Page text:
Another interesting bit of backstory on The Nancy Book is an amusing piece of “hate mail” (which I desperately hope is real) sent to the book’s publisher, Siglio Press back in 2011. According to the angry letter, Brainard’s “filthy weird” book was given to a fourteen-year-old girl named, you guessed it, Nancy, on her birthday by a relative who found it on Craig’s List. Here’s the letter below in all its “discusting” finger-wagging typo-riddled glory.
A few months ago my daughter 14 years old was given a book for her birthday from my 55 year old nephew. My daughters name is Nancy. She was given “the Nancy Book” By Joe Brainard and it was published by Siglio Press Co. My nephew purchased this book on Craig’s list. He had no idea that is was a filthy weird book. My daughter has a collection of Nancy & Sluggo things and books by Ernie Bushmiller. This book was discusting—I showed the drawings and fotos to my friends and their reaction was the same as mine. The book was wrapped in cellophane so we were unaware it was a truly dirty rotten book. Can you imagine a 14-year-old girl getting a book like that for her birthday gift. I know Ernie Bushmiller has died, he would be astounded that this Joe Brainard copied his comic strip and made such trash out it.
I can not understand how you and your press company would publish such filth. The price of this book was $39.95. This was not works of art.
I don’t know about you, but I’m planning on working the expression “filthy weird” into as many conversations as possible. You can pick up The Nancy Bookhere. I’ve also included more images—some were so NSFW you should just hunt for them on your own time—from the book as well as the trailer for a lovely documentary on Joe Brainard (which you can download here for $5 bucks), below.
“Boyd Rice is one of the most influential and controversial figures of modern American counterculture,” begins Brian M. Clark’s Boyd Rice: A Biography. While that grandiose statement may oversell Rice’s cultural importance, it’s certainly true that Boyd Rice is a household name in a lot of weird households.
Rice is a prolific American sound experimentalist, author, artist, actor, archivist, and prankster. He also tends to be a polarizing figure in countercultural circles.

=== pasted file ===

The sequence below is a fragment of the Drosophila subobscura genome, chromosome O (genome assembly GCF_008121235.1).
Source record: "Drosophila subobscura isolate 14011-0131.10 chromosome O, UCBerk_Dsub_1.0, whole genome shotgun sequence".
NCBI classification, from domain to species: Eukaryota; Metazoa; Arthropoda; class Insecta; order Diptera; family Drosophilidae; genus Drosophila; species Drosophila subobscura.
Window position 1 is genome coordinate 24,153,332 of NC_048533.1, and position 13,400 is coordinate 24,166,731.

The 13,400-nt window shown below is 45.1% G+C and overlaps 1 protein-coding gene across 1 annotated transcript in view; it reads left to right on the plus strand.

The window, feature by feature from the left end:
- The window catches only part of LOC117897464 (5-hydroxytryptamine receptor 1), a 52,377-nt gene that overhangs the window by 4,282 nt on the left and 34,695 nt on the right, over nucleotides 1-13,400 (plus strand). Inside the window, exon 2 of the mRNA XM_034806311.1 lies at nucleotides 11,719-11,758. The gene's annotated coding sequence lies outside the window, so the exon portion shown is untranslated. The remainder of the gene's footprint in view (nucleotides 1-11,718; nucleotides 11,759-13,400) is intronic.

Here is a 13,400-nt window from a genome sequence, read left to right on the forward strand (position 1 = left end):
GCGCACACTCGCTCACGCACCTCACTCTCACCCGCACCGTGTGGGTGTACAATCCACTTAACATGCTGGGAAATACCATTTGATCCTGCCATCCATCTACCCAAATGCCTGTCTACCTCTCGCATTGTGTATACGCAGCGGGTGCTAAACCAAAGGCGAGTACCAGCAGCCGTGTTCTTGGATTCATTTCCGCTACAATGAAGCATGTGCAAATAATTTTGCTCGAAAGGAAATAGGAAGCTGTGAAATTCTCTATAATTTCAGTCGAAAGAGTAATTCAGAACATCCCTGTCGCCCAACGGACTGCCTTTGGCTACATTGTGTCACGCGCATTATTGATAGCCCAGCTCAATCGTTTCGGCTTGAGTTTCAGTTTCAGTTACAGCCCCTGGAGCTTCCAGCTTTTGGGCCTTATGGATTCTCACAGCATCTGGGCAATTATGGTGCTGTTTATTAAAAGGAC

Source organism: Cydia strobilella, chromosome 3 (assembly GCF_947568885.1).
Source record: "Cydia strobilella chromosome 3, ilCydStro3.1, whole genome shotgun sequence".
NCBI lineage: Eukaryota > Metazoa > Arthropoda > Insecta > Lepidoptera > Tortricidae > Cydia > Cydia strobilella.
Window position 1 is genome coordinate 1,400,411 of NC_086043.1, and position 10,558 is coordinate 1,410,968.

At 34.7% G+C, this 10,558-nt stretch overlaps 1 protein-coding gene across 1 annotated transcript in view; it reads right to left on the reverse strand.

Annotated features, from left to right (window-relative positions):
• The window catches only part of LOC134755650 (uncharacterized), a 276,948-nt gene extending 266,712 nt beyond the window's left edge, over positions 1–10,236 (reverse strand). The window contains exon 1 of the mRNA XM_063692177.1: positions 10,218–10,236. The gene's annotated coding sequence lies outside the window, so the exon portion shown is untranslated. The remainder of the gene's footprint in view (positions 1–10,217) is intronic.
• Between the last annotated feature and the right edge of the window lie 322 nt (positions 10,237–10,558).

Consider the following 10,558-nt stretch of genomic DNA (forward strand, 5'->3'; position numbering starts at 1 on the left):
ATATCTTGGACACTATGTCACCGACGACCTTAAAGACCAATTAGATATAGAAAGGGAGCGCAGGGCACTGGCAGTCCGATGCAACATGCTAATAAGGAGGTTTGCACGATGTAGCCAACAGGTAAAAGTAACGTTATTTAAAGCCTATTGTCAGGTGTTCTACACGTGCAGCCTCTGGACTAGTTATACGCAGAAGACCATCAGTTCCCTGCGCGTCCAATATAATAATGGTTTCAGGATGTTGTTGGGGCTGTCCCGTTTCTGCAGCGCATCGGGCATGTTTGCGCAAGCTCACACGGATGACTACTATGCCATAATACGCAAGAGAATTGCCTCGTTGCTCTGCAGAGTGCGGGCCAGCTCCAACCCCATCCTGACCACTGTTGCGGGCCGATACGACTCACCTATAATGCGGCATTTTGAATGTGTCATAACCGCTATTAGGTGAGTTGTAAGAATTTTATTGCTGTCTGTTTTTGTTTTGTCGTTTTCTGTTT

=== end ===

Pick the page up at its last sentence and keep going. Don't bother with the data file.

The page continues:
Boyd Rice a.k.a. “NON”—breaking records
I became familiar with Boyd Rice beginning in the late ‘80s and throughout the ‘90s. It seemed for a time that any esoteric interest I began exploring, Boyd Rice’s name would pop up as someone who had been there to document it or be associated with it first. My initial exposure to Rice was his work on the Incredibly Strange Films book released by RE/Search in 1985. In the late ‘80s, this was perhaps the most-thumbed reference book on my shelf. Rice turned up again on my radar in 1988 as a talking head on Geraldo Rivera’s sensationalist Exposing Satan’s Underground TV special. I was deeply interested in Satanism at the time, and here was Rice as one of its chief defenders and spokesmen. As I became interested in the bizarre records I was finding at thrift stores, particularly fake Hawaiian recordings, I began finding articles written by Rice about his love of “exotica” music. When RE/Search’s Pranks book came out, I became obsessed with that volume, particularly Rice’s chapter. I got the accompanying video as soon as it was released and found the interviews with Rice quite charming. Around this same time I was starting to get heavily into noise and industrial music and there was Rice too—at the forefront with his ground-breaking work as NON. And there was Rice on Current 93 records. And there was Rice in Lisa Carver’s fantastic Rollerderby magazine. And then there were the hysterical tapes of his appearances on evangelical minister Bob Larson’s radio call-in show, which were de rigueur tour van tapes while playing in bands in the ‘90s. Rice was seemingly everywhere, all over everything I found fascinating in the ‘90s—and he was always there a few years ahead of me as its champion. Who was this industrial man of mystery?
More on this contentious character after the jump…
If you’re an 80s kid like me, you might really, really appreciate these handmade NeverEnding Story tablet covers. I found three of them online made by two different Etsy shops. The prices can range anywhere from $29.95 to $50. I have linked where you can buy ‘em under each image.
I guess you can call me a fan of NCIS—the long running hit TV series about a group of agents from the Naval Criminal Investigative Service. In large part, I watch the series to keep abreast with one my childhood heroes David McCallum.
McCallum plays Donald “Ducky” Mallard, the wise, witty and slightly eccentric NCIS’ Chief Medical Examiner. No matter the storyline, McCallum is always enjoyable on screen—adding tension and fun to whatever he does.